On Second Thought

Published: Monday, Feb. 10 2014 12:00 a.m. MST

Dancers perform during the opening ceremony of the 2014 Winter Olympics in Sochi, Russia, Friday, Feb. 7, 2014.

Lionel Bonaventure, Associated Press

Apparently, Sochi wants to add several new events to this year’s Olympics, such as the mad dash for adequate toilet facilities.

Early arriving media and athletes were treated to a fun ice-breaking activity last week — finishing construction of their own hotel rooms.

Well, what do you expect for $51 billion, hot and cold running borscht?

Russia’s deputy prime minister said Sochi is as safe as Boston, Washington or New York. This is supposed to make us feel better? Throw Burley, Idaho onto that list and we’ll breathe easier.

Among the problems in Sochi — tap water that may be toxic. Early arrivers were warned not to wash their faces in it. No doubt certain stronger beverages are available for that purpose.

Law-enforcement says to be on the lookout for toothpaste bombs, something new in the arsenal of terrorists looking to disrupt the games. That’s actually good news. Given the condition of the water, it’s unlikely many people will brush their teeth anyway.

Someone should tell organizers that the Super Bowl would be more exciting if two teams showed up.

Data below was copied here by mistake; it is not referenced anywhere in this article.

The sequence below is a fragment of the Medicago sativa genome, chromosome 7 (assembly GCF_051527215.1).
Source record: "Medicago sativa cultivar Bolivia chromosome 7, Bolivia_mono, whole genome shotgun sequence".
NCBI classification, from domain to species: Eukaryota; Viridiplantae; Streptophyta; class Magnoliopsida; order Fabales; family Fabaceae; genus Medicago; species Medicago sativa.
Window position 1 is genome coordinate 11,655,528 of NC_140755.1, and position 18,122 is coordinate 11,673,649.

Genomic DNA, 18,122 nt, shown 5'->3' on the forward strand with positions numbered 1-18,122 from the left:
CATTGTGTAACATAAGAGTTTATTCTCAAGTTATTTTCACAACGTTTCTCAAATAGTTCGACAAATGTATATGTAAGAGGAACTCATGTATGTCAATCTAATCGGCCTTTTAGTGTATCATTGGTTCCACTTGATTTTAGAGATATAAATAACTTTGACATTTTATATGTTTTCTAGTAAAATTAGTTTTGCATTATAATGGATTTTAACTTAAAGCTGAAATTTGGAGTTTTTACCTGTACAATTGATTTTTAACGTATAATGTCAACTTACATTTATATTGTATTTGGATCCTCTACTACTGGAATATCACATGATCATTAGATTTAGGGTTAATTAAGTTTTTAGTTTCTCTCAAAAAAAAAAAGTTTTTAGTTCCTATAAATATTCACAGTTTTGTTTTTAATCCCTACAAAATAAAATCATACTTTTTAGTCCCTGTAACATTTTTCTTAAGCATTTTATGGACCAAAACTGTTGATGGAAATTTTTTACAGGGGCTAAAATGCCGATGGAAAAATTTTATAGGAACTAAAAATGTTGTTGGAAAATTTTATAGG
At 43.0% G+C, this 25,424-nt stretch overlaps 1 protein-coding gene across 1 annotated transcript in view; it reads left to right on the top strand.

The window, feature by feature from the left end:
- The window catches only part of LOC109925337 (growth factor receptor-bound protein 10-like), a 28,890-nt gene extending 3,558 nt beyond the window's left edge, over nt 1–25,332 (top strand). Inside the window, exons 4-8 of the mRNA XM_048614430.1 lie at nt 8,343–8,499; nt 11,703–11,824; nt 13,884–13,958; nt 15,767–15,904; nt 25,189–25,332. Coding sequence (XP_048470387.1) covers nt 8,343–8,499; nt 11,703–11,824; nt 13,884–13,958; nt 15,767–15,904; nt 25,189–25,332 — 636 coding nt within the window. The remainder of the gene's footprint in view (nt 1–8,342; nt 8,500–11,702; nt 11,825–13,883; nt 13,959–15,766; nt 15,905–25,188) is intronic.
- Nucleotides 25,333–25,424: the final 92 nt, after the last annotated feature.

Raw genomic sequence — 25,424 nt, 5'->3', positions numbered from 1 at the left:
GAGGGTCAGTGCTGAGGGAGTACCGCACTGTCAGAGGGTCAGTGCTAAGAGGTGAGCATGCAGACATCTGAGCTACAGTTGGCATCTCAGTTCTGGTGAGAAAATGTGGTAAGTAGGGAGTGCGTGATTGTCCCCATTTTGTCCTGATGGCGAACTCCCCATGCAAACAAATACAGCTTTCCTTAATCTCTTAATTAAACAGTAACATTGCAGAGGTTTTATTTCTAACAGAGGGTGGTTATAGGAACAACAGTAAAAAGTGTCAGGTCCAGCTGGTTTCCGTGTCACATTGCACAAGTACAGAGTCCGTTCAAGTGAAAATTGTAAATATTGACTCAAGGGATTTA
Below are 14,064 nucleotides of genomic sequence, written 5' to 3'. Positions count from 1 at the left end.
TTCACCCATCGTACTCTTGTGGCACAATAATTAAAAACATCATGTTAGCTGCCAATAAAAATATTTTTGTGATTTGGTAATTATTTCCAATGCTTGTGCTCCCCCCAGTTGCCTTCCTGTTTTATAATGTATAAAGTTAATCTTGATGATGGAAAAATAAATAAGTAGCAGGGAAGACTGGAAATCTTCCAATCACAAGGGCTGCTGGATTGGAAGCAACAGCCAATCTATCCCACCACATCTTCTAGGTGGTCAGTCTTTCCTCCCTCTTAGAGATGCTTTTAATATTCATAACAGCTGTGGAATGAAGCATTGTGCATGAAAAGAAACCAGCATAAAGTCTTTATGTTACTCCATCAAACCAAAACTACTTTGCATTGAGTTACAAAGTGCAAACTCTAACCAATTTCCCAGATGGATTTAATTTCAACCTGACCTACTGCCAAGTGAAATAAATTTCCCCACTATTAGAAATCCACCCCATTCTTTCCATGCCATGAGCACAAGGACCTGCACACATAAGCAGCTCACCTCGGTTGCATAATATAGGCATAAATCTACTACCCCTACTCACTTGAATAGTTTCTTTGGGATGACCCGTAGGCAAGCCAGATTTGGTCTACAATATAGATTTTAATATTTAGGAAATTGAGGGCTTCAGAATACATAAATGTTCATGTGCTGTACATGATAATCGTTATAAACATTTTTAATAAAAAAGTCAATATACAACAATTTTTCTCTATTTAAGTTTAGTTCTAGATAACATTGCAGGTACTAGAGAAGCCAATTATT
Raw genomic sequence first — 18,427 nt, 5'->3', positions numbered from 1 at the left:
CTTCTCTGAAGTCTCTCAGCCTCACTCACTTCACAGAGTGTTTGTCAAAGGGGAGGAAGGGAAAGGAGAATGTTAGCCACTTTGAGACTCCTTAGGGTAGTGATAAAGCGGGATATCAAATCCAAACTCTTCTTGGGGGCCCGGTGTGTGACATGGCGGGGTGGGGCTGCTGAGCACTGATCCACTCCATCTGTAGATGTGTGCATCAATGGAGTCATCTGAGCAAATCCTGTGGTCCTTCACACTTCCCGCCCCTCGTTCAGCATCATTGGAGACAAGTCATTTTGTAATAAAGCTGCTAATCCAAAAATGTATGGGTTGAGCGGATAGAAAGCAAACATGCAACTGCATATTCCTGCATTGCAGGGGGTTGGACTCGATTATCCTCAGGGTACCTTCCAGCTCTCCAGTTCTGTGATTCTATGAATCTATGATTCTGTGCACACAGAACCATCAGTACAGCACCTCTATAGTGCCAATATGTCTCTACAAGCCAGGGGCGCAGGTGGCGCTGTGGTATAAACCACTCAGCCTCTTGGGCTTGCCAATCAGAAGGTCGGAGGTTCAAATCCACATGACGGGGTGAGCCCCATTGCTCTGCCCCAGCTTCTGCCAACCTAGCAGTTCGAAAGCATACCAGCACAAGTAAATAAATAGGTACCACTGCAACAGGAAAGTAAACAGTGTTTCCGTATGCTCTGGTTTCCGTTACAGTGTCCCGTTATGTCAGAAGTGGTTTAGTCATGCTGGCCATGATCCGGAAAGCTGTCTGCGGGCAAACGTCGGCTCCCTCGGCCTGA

Seattle had an unfair advantage in the Super Bowl. Apparently, the NSA was able to intercept Payton Manning’s signals and sell the information to the Seahawks’ defense.

G.I. Joe turned 50 this week and is still popular. You would think young boys wouldn’t get excited about playing with an action figure that is collecting a military pension.

It’s been a rough 50 years for G.I. Joe. For one thing, he shrank from 12 inches to 3 ¾ inches. War will beat you down.

G.I. Joe looks pretty good for his age, but he’s had a lot of plastic surgery.

The Utah constitution limits lawmakers to 45 days for their annual session — which means there is plenty of time to argue over the proper cadence for students to use when reciting the Pledge of Allegiance.

Francis Bellamy, the guy who wrote the original version of the pledge in 1892, was an avowed socialist who wanted to redistribute income to help the poor. In other words, Utah lawmakers may revere his words, but they never would have helped him get elected.

Jay Evensen is the Senior Editorial Columnist at the Deseret News. E-mail him at even@desnews.com. For more content, visit his web site, www.jayevensen.com.

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